For more information on the PAWSA program, please use the “Contact Us” form and select “Ports and Waterways Safety Assessment (PAWSA) from the pull down menu.
Scenic Hudson: In June the state Senate and Assembly passed legislation that authorizes the New York State Department of Environmental Conservation to take steps to protect the most sensitive and important areas of the Hudson River and communities along its banks. This bill is a critical element of our strategy to stop dangerous and unsightly new anchorages on the Hudson River. The bill has been delivered by the legislature to Governor Cuomo. Now we need you to contact the Governor today and ask him to sign S.5197b/A.6825a into law.
Visit the Governor’s website to complete a comment form. A sample message for you is below. Personalized messages are best, but be sure to say you want him to sign S.5197b/A.6825a into law. Read more.
U.S. Coast Guard Press Release: The U.S. Coast Guard identified locations and dates for the Hudson River Ports and Waterways Safety Assessment (PAWSA) Workshops.
Dates in November have been identified for two groups of waterway users and stakeholders to participate in two-day structured workshops to ensure the PAWSA process is a joint effort involving waterway users, stakeholders, and agencies to identify ways to improve the safety of the Hudson River. The Coast Guard has completed 52 PAWSA studies nationwide since the program’s inception in 1999.
On November 7-8, a workshop will be held in the Mid-Hudson region.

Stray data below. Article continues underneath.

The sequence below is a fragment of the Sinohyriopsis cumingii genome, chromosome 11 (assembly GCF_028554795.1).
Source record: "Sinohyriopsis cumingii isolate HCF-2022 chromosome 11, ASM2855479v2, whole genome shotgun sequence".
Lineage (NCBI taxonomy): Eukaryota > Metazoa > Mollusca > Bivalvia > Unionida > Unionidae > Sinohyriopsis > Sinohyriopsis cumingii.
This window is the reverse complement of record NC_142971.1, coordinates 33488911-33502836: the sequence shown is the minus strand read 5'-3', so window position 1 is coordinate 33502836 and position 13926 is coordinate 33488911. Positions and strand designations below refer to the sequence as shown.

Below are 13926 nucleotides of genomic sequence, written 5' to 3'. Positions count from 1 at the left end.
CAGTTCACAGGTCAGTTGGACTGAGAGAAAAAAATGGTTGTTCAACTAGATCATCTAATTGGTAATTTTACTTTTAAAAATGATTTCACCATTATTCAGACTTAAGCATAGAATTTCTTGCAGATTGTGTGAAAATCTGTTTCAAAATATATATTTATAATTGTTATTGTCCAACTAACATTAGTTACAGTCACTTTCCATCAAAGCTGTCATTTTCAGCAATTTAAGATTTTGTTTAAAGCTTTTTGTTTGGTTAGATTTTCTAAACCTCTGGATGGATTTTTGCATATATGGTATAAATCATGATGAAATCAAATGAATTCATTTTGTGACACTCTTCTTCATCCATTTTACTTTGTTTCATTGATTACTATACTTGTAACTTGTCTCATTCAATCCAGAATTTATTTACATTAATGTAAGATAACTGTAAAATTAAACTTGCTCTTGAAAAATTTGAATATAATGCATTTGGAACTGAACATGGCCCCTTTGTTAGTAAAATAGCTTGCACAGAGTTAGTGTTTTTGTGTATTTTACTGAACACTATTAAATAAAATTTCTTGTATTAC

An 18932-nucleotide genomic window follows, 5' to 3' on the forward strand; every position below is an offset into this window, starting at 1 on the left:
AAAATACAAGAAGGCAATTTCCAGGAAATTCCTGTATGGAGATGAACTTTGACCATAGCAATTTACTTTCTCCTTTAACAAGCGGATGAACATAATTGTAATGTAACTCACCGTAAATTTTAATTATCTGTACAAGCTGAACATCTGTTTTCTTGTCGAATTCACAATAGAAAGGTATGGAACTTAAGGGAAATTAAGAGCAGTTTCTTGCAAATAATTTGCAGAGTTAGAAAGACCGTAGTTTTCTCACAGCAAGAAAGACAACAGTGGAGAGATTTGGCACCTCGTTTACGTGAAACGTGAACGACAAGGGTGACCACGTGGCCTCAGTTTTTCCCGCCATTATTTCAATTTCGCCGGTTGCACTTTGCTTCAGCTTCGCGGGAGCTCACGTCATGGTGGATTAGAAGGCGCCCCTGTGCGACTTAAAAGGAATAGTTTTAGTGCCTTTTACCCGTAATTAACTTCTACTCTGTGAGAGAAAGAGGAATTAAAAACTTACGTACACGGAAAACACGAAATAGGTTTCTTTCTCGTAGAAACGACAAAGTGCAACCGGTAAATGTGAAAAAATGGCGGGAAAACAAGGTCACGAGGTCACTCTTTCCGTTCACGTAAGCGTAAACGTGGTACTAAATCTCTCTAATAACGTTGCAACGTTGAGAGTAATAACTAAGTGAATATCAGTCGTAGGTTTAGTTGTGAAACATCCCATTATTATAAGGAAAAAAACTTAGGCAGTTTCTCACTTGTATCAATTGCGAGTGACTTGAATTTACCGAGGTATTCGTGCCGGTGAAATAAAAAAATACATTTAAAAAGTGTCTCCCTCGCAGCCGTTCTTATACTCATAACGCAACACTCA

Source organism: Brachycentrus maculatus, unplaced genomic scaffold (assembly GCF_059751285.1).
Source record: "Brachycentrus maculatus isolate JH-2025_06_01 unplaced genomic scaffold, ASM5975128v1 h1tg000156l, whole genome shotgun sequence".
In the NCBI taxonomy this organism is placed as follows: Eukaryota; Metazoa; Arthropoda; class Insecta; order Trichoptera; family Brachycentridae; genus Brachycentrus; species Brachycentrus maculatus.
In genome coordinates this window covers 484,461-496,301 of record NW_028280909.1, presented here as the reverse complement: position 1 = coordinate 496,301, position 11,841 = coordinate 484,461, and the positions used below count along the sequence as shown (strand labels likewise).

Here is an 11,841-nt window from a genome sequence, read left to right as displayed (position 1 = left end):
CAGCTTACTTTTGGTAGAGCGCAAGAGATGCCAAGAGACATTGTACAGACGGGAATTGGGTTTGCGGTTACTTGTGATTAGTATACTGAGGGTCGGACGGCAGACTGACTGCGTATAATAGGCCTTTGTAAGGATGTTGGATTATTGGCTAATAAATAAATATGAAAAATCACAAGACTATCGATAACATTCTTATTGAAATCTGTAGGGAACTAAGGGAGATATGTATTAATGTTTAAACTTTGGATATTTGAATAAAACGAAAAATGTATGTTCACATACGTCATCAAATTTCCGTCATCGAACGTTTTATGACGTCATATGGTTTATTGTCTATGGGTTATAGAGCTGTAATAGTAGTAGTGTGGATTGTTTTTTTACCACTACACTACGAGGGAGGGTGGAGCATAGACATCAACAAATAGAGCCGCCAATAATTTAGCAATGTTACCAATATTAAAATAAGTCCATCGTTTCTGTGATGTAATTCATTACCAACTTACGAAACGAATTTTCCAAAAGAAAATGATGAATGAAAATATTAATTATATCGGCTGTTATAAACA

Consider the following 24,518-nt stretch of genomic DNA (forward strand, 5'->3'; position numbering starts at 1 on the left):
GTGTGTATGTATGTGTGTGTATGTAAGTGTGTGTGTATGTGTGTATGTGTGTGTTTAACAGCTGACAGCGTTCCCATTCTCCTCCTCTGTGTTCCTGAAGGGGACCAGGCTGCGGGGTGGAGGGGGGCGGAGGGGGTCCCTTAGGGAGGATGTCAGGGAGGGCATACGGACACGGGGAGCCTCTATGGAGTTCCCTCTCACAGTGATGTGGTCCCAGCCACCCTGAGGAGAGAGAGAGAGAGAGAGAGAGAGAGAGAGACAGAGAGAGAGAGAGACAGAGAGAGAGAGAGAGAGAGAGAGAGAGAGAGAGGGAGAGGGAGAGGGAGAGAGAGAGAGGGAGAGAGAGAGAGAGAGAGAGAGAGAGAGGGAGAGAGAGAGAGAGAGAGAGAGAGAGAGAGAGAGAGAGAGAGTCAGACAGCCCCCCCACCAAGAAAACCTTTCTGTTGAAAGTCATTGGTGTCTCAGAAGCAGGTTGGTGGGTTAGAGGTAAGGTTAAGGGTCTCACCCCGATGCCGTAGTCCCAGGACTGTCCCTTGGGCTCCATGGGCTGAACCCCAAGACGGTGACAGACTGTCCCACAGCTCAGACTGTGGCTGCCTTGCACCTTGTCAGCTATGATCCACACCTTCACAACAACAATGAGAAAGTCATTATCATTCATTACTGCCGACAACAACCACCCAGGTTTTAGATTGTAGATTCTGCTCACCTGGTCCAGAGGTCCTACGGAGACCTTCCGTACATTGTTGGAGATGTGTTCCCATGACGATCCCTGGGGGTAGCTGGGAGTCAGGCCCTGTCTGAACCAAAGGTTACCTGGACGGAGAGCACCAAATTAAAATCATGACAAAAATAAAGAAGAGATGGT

On November 15-16, a workshop will be held in Albany, New York.
The Coast Guard is selecting participants based on their waterway expertise and to create a broad cross-section of Hudson River stakeholders. The District Commander’s goal is to build a diverse team that helps ensure everyone’s concerns are represented through the PAWSA risk analysis process. The discussions will help promote navigation safety and environmental protection.
Members of the public desiring to be considered for participation in the workshops are invited to provide their name, contact information, connection to the waterway, experience, and related skills to HudsonRiverPAWSA@uscg.mil by Sept. 15. Formal invitations to selectees will follow.
Coast Guard experts will host two informational PAWSA webinars on Oct. 18, at 10 a.m. and 7:00 p.m. For webinar access, participants and interested community members should go to https://www.navcen.uscg.gov/?pageName=pawsaMain.
WorkBoat: Under fire from New York state and local officials, the Coast Guard announced it will hold Hudson River Ports and Waterways Safety Assessment Workshops in November as part of its review of proposed barge anchorages along the river.